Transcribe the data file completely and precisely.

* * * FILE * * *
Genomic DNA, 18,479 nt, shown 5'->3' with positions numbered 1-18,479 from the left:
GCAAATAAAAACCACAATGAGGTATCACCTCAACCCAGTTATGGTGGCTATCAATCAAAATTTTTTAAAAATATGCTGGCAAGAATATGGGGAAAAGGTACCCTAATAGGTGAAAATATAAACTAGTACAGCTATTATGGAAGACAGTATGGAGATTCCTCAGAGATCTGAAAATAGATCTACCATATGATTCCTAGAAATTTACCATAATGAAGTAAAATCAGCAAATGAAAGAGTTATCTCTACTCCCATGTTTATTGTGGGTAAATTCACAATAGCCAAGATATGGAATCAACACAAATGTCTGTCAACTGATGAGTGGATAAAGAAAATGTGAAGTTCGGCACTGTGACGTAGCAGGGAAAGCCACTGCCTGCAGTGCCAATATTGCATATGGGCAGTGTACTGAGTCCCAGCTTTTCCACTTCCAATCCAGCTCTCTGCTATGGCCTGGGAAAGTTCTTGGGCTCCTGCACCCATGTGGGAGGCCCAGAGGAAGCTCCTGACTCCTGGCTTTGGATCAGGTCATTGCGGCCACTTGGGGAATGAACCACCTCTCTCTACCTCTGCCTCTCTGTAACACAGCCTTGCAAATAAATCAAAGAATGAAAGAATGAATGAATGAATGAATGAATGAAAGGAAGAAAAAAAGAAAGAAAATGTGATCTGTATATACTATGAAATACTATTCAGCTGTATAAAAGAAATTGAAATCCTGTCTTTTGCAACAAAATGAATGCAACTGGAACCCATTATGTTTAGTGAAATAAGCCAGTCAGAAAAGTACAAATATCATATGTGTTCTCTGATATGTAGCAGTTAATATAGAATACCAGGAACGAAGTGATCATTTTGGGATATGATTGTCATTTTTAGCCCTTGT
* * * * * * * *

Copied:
Genomic DNA, 18,479 nt, shown 5'->3' with positions numbered 1-18,479 from the left:
GCAAATAAAAACCACAATGAGGTATCACCTCAACCCAGTTATGGTGGCTATCAATCAAAATTTTTTAAAAATATGCTGGCAAGAATATGGGGAAAAGGTACCCTAATAGGTGAAAATATAAACTAGTACAGCTATTATGGAAGACAGTATGGAGATTCCTCAGAGATCTGAAAATAGATCTACCATATGATTCCTAGAAATTTACCATAATGAAGTAAAATCAGCAAATGAAAGAGTTATCTCTACTCCCATGTTTATTGTGGGTAAATTCACAATAGCCAAGATATGGAATCAACACAAATGTCTGTCAACTGATGAGTGGATAAAGAAAATGTGAAGTTCGGCACTGTGACGTAGCAGGGAAAGCCACTGCCTGCAGTGCCAATATTGCATATGGGCAGTGTACTGAGTCCCAGCTTTTCCACTTCCAATCCAGCTCTCTGCTATGGCCTGGGAAAGTTCTTGGGCTCCTGCACCCATGTGGGAGGCCCAGAGGAAGCTCCTGACTCCTGGCTTTGGATCAGGTCATTGCGGCCACTTGGGGAATGAACCACCTCTCTCTACCTCTGCCTCTCTGTAACACAGCCTTGCAAATAAATCAAAGAATGAAAGAATGAATGAATGAATGAATGAATGAAAGGAAGAAAAAAAGAAAGAAAATGTGATCTGTATATACTATGAAATACTATTCAGCTGTATAAAAGAAATTGAAATCCTGTCTTTTGCAACAAAATGAATGCAACTGGAACCCATTATGTTTAGTGAAATAAGCCAGTCAGAAAAGTACAAATATCATATGTGTTCTCTGATATGTAGCAGTTAATATAGAATACCAGGAACGAAGTGATCATTTTGGGATATGATTGTCATTTTTAGCCCTTGT